It’ll be nearly summer before Todd Cowan will find out his fate after Justice Michael Epstein reserved a June 15 date for a decision on charges of fraud and breach of trust against former Woolwich mayor Todd Cowan. The trial wrapped up closing arguments Monday morning in a Kitchener courtroom.
On the fourth and final day of trial Feb. 29, prosecutor Jennifer Caskie reminded the judge of the documents Cowan falsified, which the defense is claiming was inadvertent.
“The evidence is damning,” Caskie said.
Charges of fraud under $5,000 and breach of trust were laid a year ago after members of the Ontario Provincial Police Anti-Rackets Branch investigated claims Cowan had billed more than $2,700 in expenses to both the township and Region of Waterloo. He paid back the double reimbursements once the issue was brought to light and admitted he was responsible from the outset.
“Upon realization of the overpayment Cowan immediately makes good for what occurred. He saw his error,” defense lawyer Thomas Brock said.
The defense is riding on the argument that there was no intent to double bill the region and the township and instead that Cowan was disorganized and “had too much on his plate.”
Cowan had meals with his girlfriend at the time in Ottawa during the 2013 Association of Municipalities of Ontario conference, which he had expensed to the township, claiming they were had with other political figures like Kitchener-Conestoga MPP Michael Harris and Brant County Mayor Ron Eddy.
Earlier in the trial Eddy testified he was not one to have breakfasts at conferences and he had not dined with Cowan at all, despite a receipt claimed by Cowan for two breakfast buffets with a notation resembling R. Eddy.
Caskie noted that Harris said he had only ever dined with Cowan within the riding, contrary to another receipt that Cowan claimed with Harris’ name attached to it.
“It’s not like Mr. Harris testified they’d had a different meal at the conference. It’s my submission he clearly was having another meal with his girlfriend and was trying to justify township expenses and the use of his corporate credit card,” Caskie said.
The total amount he double billed was $2,770.68.
“There is no way he didn’t know he was being doubly compensated. It’s unreasonable to say he didn’t know,” Caskie said.
She says he would have been reviewing his township and region documents at the same time and it would have been obvious he was submitting expenses for the same mileage or events twice. This indicates he had fraudulent intentions, she proposed.
“This is not someone who’s making honest mistakes,” Caskie said.
Brock had argued that Cowan’s lack of attention to detail and poor organization are to blame, along with confusing expense policies and Cowan’s own personal matters he was dealing with at the time.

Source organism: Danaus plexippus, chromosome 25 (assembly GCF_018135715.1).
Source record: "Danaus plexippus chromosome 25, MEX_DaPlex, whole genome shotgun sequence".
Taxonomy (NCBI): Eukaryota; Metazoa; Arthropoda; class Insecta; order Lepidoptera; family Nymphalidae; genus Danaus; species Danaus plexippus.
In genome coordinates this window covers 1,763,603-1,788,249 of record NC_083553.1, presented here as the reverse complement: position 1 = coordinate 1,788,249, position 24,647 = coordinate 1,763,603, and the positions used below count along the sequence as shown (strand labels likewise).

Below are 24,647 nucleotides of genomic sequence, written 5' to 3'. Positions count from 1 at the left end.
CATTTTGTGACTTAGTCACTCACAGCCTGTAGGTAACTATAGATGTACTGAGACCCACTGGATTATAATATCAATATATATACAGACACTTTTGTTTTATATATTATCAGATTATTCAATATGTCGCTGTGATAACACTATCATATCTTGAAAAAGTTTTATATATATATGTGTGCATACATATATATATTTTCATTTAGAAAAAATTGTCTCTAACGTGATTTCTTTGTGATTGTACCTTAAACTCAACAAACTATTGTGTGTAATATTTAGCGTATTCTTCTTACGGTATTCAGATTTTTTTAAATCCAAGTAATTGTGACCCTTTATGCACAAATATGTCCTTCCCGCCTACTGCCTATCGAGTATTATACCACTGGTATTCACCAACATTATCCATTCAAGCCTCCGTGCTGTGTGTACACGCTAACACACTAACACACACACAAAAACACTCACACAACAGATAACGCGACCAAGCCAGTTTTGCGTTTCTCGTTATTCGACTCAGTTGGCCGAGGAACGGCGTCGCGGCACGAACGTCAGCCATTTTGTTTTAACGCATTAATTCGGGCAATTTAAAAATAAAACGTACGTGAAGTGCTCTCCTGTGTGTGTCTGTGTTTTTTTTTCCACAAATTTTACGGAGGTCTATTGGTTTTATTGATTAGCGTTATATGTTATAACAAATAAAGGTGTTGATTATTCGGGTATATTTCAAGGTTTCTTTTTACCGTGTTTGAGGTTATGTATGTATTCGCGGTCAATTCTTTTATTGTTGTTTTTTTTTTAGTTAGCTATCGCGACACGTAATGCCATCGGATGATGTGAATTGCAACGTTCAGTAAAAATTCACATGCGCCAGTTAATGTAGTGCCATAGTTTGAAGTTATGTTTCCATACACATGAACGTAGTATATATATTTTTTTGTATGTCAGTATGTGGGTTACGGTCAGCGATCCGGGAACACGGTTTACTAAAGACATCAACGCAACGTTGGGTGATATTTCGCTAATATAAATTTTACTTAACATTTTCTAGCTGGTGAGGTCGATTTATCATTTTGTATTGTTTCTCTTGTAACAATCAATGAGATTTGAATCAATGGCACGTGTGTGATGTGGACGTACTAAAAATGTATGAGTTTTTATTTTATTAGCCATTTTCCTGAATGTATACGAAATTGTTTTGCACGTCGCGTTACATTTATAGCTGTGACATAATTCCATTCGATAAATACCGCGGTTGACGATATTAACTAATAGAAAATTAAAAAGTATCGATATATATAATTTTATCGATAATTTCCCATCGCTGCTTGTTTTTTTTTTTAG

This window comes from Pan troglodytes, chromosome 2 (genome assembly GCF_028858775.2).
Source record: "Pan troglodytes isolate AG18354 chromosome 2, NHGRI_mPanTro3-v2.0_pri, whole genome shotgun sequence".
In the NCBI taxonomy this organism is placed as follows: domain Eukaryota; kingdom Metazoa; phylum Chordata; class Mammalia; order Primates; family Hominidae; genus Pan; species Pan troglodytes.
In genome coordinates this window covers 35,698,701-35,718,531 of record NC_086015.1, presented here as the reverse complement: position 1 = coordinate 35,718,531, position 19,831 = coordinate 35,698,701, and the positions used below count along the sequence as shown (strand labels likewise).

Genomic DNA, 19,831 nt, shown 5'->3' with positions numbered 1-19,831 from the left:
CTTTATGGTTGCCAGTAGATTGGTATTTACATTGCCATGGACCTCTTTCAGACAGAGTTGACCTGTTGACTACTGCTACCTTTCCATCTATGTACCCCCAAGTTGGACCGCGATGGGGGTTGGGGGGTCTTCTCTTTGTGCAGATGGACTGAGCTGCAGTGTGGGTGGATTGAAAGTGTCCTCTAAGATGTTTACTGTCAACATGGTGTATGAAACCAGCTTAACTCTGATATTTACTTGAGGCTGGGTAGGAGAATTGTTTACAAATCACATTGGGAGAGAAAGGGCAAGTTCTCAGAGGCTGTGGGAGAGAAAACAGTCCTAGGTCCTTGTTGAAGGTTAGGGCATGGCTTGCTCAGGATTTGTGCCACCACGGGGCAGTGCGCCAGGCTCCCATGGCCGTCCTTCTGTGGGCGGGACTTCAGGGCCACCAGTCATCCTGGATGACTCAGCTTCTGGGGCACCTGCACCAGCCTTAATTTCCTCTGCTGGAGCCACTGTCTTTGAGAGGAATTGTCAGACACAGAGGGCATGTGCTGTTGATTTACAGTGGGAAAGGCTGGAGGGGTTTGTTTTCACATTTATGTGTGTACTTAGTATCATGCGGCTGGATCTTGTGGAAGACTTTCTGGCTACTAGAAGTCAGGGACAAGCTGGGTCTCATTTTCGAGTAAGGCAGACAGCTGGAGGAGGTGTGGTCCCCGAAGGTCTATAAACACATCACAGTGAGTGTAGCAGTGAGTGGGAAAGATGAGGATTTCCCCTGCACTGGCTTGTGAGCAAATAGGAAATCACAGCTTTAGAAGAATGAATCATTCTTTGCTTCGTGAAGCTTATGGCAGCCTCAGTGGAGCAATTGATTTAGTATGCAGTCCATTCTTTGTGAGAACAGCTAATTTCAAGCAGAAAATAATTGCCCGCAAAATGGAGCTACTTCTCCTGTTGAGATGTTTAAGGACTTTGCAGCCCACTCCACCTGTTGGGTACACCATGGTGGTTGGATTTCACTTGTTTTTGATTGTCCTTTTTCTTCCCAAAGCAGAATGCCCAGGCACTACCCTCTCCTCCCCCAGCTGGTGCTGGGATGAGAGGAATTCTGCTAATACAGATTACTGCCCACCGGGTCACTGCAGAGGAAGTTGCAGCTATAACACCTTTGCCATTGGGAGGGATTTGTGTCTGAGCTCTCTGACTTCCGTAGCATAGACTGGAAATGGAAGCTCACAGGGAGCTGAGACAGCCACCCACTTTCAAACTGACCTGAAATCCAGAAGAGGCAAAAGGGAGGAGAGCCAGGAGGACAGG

“His assertion that he was tardy with bookkeeping is just not borne out in the evidence,” Caskie said.
For example, a regional expense statement submitted for February 2012 was paid out on Mar. 1. Same for the township.
“For the most part they’re on time so that can’t be his excuse for being late because it’s simply not the case,” Caskie said.
The evidence shows he’s actually quite diligent with bookkeeping.
When Colleen Sargeant James, regional council assistant, emailed Cowan to let him know he wouldn’t be able to claim valet parking, but instead just the regular daily rate at the hotel he was staying at, he responded just 13 minutes later with, “Cool. Have they been submitted?”
“Given those timelines … it’s not possible or reasonable to think he didn’t know he was getting money from both,” Caskie argued.
She said if he was a sloppy accountant he would have not confirmed the expenses had been submitted, been tardy to reply, or not replied at all.
She also mentioned that the only receipts for meals that he submitted that have notations on them are the ones he falsified.
“He knew he was benefitting and hoped he wouldn’t be found out,” Caskie said.
The defense maintains he was not trying to be fraudulent and was unclear about the expense policies.
“It was not unusual for Cowan to represent the township and the region’s interests at the same function,” Brock said.
He noted Cowan was quick to admit he submitted duplicate expense claims when interviewed by township CAO David Brenneman when the double reimbursement first came to light.
“His error resulted from inadvertence, error resulted from lack of organization, error resulted from perhaps too much on his plate, error resulted from lack of experience. His error resulted from perhaps personal things going on his life. But not error resulting from a fraudulent type of act. He wasn’t trying to be deceitful. He wasn’t trying to be dishonest,” Brock said.
Maintaining expense reports require attention to detail and organization, neither of which Cowan has Brock claims.
“This was the first time he was mayor. This was the first time he sat on regional council. He was very busy,” Brock said.
He also mentioned Cowan may have dyslexia or ADHD, which former Woolwich councillor Bonnie Bryant mentioned in her testimony. But Justice Epstein waved those off due to lack of sufficient evidence.
“You want to be clear about that. There’s no direct evidence,” Epstein said.
The judge’s decision will come down to whether there was actus reus, or intent.
The prosecution is asking Cowan be convicted on both charges.
Epstein said he will give the case all the time he can in the months to come. He will make his decision on June 15.